workaholism

Spot a religion ghost? Paul Ryan is a busy father who wants to help raise his kids

Spot a religion ghost? Paul Ryan is a busy father who wants to help raise his kids

Here is an important "political" question for you (I say that in snark mode): When dealing with Catholics in the Republican Party, is their faith only worth mentioning when it is part of (a) references to their strange, culturally speaking, beliefs on issues of moral theology or (b) when they clash with good, progressive Catholics who are on the other side of the political aisle?

I certainly agree that it is fair game to ask GOP Catholics questions about how their faith influences their views on, let's say, the death penalty, immigration and health care. I say that because I think it's important -- for the same doctrinal reasons (see the Pope Francis address to the U.S. Congress) -- to keep asking Catholics in the Democratic Party obvious questions such as abortion, euthanasia and religious liberty. Oh, and the death penalty, as well.

It's a worldview thing, you see. Catholicism is a massive force in the lives of people who actually try to live it out and that would certainly be true when you are talking about the life of a political leader.

This would be true to ask faith questions if one was writing about a relatively young Catholic father who is trying to make a career choice that would almost certainly pull him away from his family more than the political post that he already holds.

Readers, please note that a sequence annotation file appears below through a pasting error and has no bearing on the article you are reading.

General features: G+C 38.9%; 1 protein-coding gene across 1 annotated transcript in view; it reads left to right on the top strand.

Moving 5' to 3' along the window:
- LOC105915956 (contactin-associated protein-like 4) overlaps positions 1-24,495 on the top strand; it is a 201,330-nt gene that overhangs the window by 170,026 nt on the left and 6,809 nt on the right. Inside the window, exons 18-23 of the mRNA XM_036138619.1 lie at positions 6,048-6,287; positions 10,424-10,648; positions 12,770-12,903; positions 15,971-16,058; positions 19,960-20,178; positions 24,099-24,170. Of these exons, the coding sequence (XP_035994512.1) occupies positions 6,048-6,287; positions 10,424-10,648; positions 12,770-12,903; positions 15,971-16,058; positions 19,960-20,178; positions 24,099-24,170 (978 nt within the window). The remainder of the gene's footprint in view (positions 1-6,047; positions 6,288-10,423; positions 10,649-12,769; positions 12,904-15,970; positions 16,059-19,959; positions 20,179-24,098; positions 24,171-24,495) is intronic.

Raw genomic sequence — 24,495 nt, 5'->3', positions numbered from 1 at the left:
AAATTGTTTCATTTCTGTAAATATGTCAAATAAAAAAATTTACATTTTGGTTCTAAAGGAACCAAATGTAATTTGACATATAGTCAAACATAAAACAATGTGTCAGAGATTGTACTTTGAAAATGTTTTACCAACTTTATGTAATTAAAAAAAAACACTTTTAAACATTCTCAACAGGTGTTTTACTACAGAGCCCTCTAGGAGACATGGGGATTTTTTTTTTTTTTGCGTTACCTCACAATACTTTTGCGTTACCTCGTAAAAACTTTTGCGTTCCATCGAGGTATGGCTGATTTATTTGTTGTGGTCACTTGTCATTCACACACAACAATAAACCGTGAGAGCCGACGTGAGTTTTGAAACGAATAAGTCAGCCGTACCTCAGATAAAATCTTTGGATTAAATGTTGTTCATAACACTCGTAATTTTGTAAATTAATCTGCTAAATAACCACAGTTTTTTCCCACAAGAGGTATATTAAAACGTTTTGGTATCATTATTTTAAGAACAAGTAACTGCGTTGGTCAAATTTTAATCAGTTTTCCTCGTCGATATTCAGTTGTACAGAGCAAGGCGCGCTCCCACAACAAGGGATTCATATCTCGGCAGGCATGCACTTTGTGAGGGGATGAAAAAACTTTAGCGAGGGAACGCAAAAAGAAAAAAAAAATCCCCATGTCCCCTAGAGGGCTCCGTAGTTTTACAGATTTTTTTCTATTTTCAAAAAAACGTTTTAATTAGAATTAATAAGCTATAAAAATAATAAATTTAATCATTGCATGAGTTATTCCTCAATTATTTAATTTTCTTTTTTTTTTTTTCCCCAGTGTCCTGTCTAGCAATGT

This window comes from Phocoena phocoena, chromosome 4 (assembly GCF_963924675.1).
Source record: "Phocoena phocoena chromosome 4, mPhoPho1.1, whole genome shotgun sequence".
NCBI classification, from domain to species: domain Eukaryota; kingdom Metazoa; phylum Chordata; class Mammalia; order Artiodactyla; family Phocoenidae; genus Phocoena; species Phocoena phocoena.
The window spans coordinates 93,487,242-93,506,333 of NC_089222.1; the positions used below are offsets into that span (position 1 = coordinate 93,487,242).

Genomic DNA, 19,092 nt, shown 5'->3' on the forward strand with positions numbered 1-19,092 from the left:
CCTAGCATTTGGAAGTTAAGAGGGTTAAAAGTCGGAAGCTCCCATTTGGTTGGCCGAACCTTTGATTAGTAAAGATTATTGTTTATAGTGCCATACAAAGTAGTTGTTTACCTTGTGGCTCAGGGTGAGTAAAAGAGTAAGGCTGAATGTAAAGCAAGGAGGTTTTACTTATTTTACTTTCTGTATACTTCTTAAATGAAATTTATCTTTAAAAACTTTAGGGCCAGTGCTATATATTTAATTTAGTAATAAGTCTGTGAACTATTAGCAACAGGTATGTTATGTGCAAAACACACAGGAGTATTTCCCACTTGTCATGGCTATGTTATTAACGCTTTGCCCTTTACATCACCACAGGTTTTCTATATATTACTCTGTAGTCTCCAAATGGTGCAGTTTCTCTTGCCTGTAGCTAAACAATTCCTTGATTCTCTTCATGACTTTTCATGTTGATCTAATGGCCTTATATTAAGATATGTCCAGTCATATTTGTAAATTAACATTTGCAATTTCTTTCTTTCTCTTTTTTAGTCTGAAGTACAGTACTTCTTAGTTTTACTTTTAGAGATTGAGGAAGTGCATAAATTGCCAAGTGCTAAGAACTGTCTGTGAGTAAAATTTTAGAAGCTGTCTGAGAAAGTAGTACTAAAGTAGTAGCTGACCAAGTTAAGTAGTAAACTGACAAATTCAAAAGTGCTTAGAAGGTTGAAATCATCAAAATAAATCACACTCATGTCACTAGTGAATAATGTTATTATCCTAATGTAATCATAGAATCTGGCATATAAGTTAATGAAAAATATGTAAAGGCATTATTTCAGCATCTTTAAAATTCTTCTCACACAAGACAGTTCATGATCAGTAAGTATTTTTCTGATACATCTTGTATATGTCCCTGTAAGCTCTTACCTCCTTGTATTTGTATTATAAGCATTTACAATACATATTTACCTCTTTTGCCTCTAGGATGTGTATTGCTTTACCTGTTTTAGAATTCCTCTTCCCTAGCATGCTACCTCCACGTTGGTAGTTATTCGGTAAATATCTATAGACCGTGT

Let's say, for example, that this young father is trying to decide whether to become Speaker of the House.

Now, run an online search for the terms "Paul Ryan" and "Catholic" and you will get all kinds of things.

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After an Ashley Madison headline: A widow seeks grace and candor in churches

After an Ashley Madison headline: A widow seeks grace and candor in churches

For decades, I have been interested in issues linked to clergy stress.

This is, in part, because I grew up in a pastor's home and I understand what that's like. Let me stress that my father knew how to mix pastoral duties and family. He was not a workaholic and I learned, early, to thank God for that. When I got to Baylor University and started talking to other "PKs" -- preacher's kids -- I found that my father was not the norm. (Click here to read my tribute to my father, written before his death.)

So stories about clergy stress hit me right in the heart. I recently wrote a post about the death of a pastor and seminary professor, a story that was in the headlines because of its link to the hacking of the Ashley Madison website for people seeking, they thought, anonymous sexual affairs. Let me stress that this was a tragedy that, by all accounts, started with workaholism, then grew into a hidden maze of depression, sexual addiction and suicide.

That post about the Rev. John Gibson and his family started a sequence of events that led to my "Crossroads" conversation this week with host Todd Wilken. Along the way, I heard from this man's wife, Christi Gibson and ended up talking with her.

The original post focused on a CNN report in which Christi -- herself a member of a major church staff -- and their children were interviewed. I sensed that there was much more that they said, or tried to say, but their words about faith, divine love, repentance and grace ended up on the editing floor. The CNN report did include this:

In his suicide note, Gibson chronicled his demons. He also mentioned Ashley Madison.

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